Although she was not nude and slathered in honey, as she has appeared in past performances, Karen Finley’s reading of her book ‘George and Martha’ at Labyrinth Books last night was still controversial.

The title of the piece itself is contentious; far from presenting the first presidential couple, as its historical implications of the name would suggest, Finley’s book explores a confrontation between George W. Bush and Martha Stewart.

“What I wanted was to explore various different levels of the comfort-crisis aspect of the nation,” Finley said in a phone interview with scene. “It’s like Greek tragedy; [Bush and Stewart] are feminine and masculine versions of us. There’s humor in it, but I think their transgressions are most important — are their attempts to organize their pathologies: for George, the psychotic, and for Martha, the neurotic.”

An Obie and Guggenheim award-winning performance artist, Finley was last seen in New Haven in January 2000, when her one-woman show ‘Shut Up and Love Me’ opened Yale Rep’s Special Events Series. Her newest work, ‘George and Martha,’ ended its run as a performance piece, with Finley as Martha, in October 2004; her appearance at Labyrinth was in honor of the release of the book, which includes drawings by the author, is now in release.

‘George and Martha’ explores many political issues facing the nation at war, although Finley certainly puts a new spin of them. “George is bringing the country to war,” Finley said. In addition, the death of Bush’s sister Robin from leukemia has made him “overburdened emotionally. That’s fact.”

Yet ‘George and Martha’ goes beyond facts in Finley’s psychoanalysis of Bush and his motives. “I’m suggesting that [Bush] is Saddam Hussein, the evil-doer,” Finley said.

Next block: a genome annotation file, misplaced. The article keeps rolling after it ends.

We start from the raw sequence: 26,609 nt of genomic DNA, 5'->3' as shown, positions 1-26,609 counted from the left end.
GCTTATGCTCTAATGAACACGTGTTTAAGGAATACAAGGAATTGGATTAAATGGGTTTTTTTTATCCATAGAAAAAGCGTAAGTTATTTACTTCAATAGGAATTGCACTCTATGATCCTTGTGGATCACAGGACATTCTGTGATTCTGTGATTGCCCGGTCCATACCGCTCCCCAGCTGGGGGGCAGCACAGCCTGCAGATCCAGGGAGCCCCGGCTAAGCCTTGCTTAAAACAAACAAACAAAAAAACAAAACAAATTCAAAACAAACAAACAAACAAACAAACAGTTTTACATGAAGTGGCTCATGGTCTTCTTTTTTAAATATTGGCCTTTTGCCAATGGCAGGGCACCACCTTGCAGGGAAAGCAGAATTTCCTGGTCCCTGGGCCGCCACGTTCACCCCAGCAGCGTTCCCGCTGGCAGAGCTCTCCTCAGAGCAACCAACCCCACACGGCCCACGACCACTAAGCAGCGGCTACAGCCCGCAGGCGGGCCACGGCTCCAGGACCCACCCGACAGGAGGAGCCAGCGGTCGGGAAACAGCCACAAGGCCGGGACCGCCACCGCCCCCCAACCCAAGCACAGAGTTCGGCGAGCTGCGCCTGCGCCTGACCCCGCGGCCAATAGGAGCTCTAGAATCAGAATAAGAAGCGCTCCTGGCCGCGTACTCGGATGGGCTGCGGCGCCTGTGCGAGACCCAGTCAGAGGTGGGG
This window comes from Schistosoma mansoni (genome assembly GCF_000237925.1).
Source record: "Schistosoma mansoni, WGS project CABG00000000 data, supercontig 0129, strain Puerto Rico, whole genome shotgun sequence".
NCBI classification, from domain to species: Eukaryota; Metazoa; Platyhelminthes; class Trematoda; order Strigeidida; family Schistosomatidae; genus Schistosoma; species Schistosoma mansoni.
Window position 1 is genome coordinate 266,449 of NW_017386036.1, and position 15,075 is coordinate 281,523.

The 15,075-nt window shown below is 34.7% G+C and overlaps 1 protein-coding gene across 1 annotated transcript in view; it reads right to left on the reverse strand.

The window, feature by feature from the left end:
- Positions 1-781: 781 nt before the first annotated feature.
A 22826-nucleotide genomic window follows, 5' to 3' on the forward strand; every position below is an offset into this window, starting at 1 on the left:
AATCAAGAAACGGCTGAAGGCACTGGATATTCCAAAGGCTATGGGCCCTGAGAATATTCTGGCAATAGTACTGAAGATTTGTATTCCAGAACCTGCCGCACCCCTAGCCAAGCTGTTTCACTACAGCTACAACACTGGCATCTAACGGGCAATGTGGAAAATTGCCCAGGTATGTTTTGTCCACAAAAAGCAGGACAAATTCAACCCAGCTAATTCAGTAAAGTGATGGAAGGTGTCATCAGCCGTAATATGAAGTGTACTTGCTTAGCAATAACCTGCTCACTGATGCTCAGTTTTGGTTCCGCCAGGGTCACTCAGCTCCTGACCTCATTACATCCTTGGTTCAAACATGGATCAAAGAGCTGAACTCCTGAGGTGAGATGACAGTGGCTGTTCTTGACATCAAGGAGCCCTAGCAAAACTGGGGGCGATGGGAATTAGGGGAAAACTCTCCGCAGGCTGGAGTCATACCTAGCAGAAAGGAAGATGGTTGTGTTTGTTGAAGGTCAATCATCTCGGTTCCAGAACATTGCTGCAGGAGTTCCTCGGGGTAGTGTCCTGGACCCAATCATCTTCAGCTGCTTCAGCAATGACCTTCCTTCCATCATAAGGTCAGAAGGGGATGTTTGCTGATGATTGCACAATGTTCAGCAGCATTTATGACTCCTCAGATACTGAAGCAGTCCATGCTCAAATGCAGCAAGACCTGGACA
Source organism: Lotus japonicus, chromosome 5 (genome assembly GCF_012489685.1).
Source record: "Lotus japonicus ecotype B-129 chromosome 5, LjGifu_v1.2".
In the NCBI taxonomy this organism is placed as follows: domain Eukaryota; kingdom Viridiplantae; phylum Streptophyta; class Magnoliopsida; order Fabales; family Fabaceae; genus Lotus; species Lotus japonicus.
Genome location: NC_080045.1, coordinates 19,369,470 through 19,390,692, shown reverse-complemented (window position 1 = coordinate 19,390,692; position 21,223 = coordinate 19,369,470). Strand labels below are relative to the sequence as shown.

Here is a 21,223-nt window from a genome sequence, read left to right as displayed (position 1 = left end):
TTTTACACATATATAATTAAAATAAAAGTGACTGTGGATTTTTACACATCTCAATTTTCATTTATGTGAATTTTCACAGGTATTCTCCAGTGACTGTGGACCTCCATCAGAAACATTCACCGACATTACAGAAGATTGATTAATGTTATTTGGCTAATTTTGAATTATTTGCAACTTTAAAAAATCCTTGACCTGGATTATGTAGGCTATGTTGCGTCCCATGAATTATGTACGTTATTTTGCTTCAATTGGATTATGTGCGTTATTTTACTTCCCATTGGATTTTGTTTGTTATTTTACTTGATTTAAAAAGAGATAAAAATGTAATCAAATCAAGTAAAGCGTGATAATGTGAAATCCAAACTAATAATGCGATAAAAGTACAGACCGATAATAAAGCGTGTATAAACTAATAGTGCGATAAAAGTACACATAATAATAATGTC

She went on to describe her theory that Hussein’s attacks on George H.W. Bush and the President’s own frustration with his father caused him to identify with Hussein.

“The simplicity of his projections is like Psychology 101. It’s like he’s killing himself. Why is he so intent on Saddam Hussein? It’s this lie, disguising his own urges of patricide. It’s Shakespearean in that way.”

If these ideas seem divisive, it isn’t a surprise from Finley. In 1990, she was one among four performance artists whose grants from National Endowment for the Arts were revoked due to the artists’ provocative subject matter; Senator Jesse Helms also criticized the “indecency” of Finley’s work.

This legal battle, Finley said, complimented her book’s themes. “With Jesse Helms, it was like he was actually projecting his own desire and simultaneous rage toward the black female body — I was covered in honey. [In ‘George and Martha’], I’m looking at transferred rage and seeing what’s behind it.”

Finley’s past works also contributed to ideas in ‘George and Martha.’ “I had just done a work called ‘Make Love,’ about 9/11 and post-9/11 through the eyes of Liza Minnelli,” she said. “Leaving the person — the persona — of Karen Finley and seeing things in new ways informed the work.”

Yet ‘George and Martha’ is also influenced by more mainstream pieces as well; Finley writes in a style reminiscent of Edward Albee’s ‘Who’s Afraid of Virginia Woolf?.’

“It’s considered to be American’s first modern drama; we all know that play,” Finley said. “In appropriating it, I’m questioning modernism, the modern theater. It’s a starting point for all of us.” She also commented on the political appropriateness of both works. “It came out right in 1962, with Kennedy. There were so many promises.”

Finley has plenty of ideas for her future works, all relating to major American political players and events. “I think my work is needed in America,” she said, continuing to state that she has no plans to work outside the country.

What’s next for Finley? “I’m working on something about Terri Schiavo, the dreams of Laura Bush and Condoleezza Rice — three things,” she said. “I have drawings I’m doing, but eventually there will be performance and installation aspects. Maybe something at Yale, even.”